[7] Its existence goes back to at least the fourth century BC although, for instance the historian Sima Qian (145-90 BC) in Shǐjì (Historical records), the first systematic approach to Chinese history, mentions allegorically the episode of Emperor Shang Wu Yi, who ruled between 1198 and 1194 BC and, trusting his omnipotence, wanted to play liubo against God himself. This game had wide diffusion, but it lost popularity towards the century VI AD, just when xiang-qi gained strength. Liubo means "six sticks" — its rules are rather unknown, although there are efforts to reconstruct them. It would be a racing game, that included a general and five pawns (it has even been assured that they were actually fish, stones and owls). Note the correspondence with the xiang-qi, where there are only five pawns and not eight as in other proto-chess versions. As the main square of this game was called water, it is believed that from there derives the row assigned to the river on the board in which Chinese chess is practised.

[8] The works of this historian can be consulted at http://history.chess.free.fr/.

[9] In chaturanga the main piece is the King. The same thing happens in almost all the previous and later proto-chess variants of the whole Eastern tradition and also European. But the Chinese case is different because what was expected does not happen: the Emperor does not appear as a chessman. This has an explanation: according to a legend quoted by Pujol Nicholas, originally xiang-qi used such a piece, but it stopped doing so from the moment an Emperor of the real world, when learning that in a game one of the players had captured the strongest piece of his opponent, decided to execute them both. An instinct of survival of future game enthusiasts in the context of fear of the sovereign, made the Emperor disappear as a figure of xiang-qi, symbolically increasing its relevance since its absence should not be interpreted as an omission but as a sign of reverential respect.

[10]  Source: How I reorientated my chess beliefs; Yu Igalo, 1987.

[11] Bidev adds another detail when he says that, at the moment Emperor Harsha dies in India in 648, there was only a proto-chess variant: chaturanga. On the other hand, when his Chinese counterpart Tsung died two years later, there were three different versions; in the times of the Tang Dynasty (618-907), when Su-Ku-Siang King publishes Su-Ku-Siang (Manual of the three games Siang), this is the case.

[12] It is the name of a region in the present Chinese province of Sichuan.

[13] This is another way of denoting the game of xiang-qi.

[14] Shuo Yuan is a text that was presented to King Liu Xiang in the 17th year of the pre-Christian era, which includes the reference: "Meng Changjun played Xiangqi and danced with Mrs. Zheng".

[15] Note that this story has many similarities with the one that supports the possibility that chess had been invented in the context of the Siege of Troy.

[16]   Li locates the origins of liubo back in very old times, perhaps to the XXIII century before Christ.

[17]  Irwin, who was born in Calcutta, India, worked for the British in the East. This thesis was sustained in a letter addressed to the Count of Charlemont, the President of the Royal Irish Academy, written in the city of Canton on March 14, 1793. He speculated that the Chinese game went to Persia where, in addition to introducing to the vizier as a piece, the river was removed from the board, which was resolved taking into account the dry nature prevailing in that region, at https://archive.org/details/jstor-30078706. In the same vein, a few years earlier (in 1789), English lawyer Daines Barrington had issued an article favouring the theory that chess entered Tibet and Hindustan from China (Source: British Miscellany and Chess Player's Chronicle, Volume 1, R. Hastings, 1841).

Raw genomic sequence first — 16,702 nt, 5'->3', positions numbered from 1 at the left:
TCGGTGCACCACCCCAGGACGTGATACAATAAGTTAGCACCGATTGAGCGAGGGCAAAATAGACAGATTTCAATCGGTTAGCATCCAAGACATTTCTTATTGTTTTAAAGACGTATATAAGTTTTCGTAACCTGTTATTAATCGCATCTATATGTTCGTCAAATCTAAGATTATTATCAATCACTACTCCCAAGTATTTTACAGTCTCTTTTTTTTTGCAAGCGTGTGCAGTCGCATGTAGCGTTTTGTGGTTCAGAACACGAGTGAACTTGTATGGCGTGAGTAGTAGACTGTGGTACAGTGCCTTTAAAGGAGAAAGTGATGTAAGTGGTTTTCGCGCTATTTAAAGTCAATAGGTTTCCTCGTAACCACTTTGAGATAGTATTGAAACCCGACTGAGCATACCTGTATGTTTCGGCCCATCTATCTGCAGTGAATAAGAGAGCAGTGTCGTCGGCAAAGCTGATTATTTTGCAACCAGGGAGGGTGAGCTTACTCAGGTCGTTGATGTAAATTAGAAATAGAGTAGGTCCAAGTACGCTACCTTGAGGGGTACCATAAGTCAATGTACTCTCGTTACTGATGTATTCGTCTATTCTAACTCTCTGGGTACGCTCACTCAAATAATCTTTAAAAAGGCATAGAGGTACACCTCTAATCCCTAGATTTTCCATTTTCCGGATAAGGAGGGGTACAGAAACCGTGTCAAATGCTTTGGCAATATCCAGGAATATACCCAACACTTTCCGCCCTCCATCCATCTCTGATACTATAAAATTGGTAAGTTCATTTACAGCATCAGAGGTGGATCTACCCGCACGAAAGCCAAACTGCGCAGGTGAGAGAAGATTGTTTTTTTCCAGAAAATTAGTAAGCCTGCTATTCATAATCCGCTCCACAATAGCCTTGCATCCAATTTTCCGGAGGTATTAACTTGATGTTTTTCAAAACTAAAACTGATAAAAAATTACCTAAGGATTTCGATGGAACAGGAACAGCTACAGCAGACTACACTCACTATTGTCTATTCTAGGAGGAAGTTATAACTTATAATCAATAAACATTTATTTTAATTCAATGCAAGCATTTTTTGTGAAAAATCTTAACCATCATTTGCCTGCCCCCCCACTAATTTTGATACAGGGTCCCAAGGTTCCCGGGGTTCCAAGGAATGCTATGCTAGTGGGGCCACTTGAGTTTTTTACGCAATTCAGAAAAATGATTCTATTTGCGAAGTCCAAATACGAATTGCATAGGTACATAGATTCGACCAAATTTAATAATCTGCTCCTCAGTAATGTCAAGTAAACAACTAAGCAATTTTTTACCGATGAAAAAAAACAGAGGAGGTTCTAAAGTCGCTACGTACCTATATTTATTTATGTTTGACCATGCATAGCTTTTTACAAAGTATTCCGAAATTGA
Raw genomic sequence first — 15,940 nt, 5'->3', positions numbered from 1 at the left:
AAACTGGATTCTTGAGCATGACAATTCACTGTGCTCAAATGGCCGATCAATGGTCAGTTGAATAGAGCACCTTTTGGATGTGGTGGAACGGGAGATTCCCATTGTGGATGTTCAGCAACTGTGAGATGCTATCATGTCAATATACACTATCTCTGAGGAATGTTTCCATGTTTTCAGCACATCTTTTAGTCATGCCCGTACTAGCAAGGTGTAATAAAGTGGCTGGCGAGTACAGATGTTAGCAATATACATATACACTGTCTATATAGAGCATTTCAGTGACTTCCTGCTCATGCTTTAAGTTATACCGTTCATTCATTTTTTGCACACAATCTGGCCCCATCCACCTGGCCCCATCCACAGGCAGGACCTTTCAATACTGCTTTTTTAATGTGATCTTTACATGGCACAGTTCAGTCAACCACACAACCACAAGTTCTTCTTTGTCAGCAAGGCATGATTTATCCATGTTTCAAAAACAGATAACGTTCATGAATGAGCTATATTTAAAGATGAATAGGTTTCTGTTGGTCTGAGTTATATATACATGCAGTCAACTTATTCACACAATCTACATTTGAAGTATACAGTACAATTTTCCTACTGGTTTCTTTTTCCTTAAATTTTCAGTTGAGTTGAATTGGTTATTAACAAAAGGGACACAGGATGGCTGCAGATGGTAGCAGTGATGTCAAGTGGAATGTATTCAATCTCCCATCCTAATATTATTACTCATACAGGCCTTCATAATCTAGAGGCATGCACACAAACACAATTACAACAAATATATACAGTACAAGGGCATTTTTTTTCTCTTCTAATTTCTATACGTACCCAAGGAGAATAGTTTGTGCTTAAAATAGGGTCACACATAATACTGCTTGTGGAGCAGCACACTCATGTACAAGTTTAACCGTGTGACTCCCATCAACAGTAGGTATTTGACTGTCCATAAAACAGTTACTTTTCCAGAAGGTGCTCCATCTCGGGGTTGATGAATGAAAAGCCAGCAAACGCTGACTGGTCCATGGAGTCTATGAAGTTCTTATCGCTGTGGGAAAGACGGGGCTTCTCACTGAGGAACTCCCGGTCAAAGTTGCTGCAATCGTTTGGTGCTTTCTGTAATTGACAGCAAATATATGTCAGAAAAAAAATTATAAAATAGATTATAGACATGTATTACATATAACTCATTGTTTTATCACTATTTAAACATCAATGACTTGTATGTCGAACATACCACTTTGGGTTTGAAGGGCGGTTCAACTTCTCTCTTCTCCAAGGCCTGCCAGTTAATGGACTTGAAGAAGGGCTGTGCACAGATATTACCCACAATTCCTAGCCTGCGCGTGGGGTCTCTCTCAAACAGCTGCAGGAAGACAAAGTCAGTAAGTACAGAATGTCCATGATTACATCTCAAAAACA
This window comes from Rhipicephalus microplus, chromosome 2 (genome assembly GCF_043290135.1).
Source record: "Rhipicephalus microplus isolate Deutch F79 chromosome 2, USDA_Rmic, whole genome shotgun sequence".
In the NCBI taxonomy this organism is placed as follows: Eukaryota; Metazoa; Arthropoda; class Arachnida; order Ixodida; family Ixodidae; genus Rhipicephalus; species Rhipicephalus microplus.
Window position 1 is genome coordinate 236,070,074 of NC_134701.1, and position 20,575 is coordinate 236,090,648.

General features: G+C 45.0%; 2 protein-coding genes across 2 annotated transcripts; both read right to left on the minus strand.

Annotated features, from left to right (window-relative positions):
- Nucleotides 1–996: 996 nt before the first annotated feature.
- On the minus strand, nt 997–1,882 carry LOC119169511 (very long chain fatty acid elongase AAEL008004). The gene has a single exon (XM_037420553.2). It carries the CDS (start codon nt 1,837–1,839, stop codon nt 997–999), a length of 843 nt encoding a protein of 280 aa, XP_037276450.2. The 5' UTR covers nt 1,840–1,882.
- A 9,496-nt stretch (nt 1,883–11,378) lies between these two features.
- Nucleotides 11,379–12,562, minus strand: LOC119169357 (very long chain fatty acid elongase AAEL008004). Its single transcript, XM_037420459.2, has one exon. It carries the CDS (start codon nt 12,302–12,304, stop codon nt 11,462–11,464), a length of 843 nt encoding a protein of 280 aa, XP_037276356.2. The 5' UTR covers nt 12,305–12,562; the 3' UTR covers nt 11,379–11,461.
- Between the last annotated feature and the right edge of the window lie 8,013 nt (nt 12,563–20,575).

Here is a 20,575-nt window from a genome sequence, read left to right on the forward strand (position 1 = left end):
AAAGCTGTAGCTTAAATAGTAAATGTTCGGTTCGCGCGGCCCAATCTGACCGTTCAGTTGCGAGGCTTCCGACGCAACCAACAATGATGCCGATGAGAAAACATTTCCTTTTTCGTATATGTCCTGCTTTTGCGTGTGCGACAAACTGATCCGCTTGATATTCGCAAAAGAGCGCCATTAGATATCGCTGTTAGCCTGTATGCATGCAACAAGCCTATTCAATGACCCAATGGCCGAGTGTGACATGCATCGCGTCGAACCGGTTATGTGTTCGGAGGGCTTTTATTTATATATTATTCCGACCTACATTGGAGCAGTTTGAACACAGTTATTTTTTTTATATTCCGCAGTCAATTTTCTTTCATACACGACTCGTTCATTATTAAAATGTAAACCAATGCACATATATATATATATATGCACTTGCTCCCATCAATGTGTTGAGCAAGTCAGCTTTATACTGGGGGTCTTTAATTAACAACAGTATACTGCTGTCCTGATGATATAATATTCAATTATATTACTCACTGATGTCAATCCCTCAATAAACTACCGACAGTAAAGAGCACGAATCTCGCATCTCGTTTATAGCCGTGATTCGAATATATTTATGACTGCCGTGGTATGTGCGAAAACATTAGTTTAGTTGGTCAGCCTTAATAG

[18] Sam Sloan, an American scholar who also plays xiang-qi very well, was even more precise. Sharing the idea of Chinese primacy, he understands that the routes of propagation took place in all possible directions: to Japan, Laos, Cambodia, Korea, Burma, Vietnam, Thailand, Indonesia (and through the island of Java to Sumatra), by the Eastern side; and, through Uzbekistan, through the Silk Route, to Afghanistan and Persia, and then arrive to the Arab world (and later to Europe), to Ethiopia and to India, which, as we see, remains in a range completely peripheral. In this regard, Sloan comes to speculate that in the Indian subcontinent the game entered perhaps more than a millennium after its invention in China. In doing so, he wonders how, having texts in Sanskrit dating back to 1500 BC, there are no references about any proto-chess variants in India until only more recent periods. Source: The origin of chess by Sam Sloan, at http://www.anusha.com/origin.htm.

[19] Source: A story well told is not necessarily true, at http://www.banaschak.net/schach/ligenealogyofchess.htm.

[20] Source: Facts on the origin of Chinese chess (Xiangqi 象棋), at http://history.chess.free.fr/papers/Banaschak%201997.pdf.

[21] Regarding the literary work with chess connotations by this extraordinary writer born in Rosario, more can be found in a work of my authorship: “Alberto Laiseca, el erudito en cosas raras que nos conduce desde su poética al milenario ajedrez chino” (“Alberto Laiseca, the erudite in rare things who leads us from his poetic to the ancient Chinese chess”), at http://ajedrez12.com/2017/02/10/alberto-laiseca-el-erudito-en-cosas-raras-que-nos-conduce-desde-su-poetica-al-milenario-ajedrez-chino/.

[22]En el ajedrez de mi tierra existe un cañón. /No ataca simplemente al adversario. /Jamás algo tan directo. /Toma como excusa un trebejo intermedio; /con independencia de si es camarada o valor invasor. /Porque el cañón no sirve para disparar contra las murallas, sino por sobre ellas...”. Thus reads the original text in Spanish.

Sergio was born in Buenos Aires, Argentina. He is Master FIDE, who developed studies on the relationship of chess with culture and history.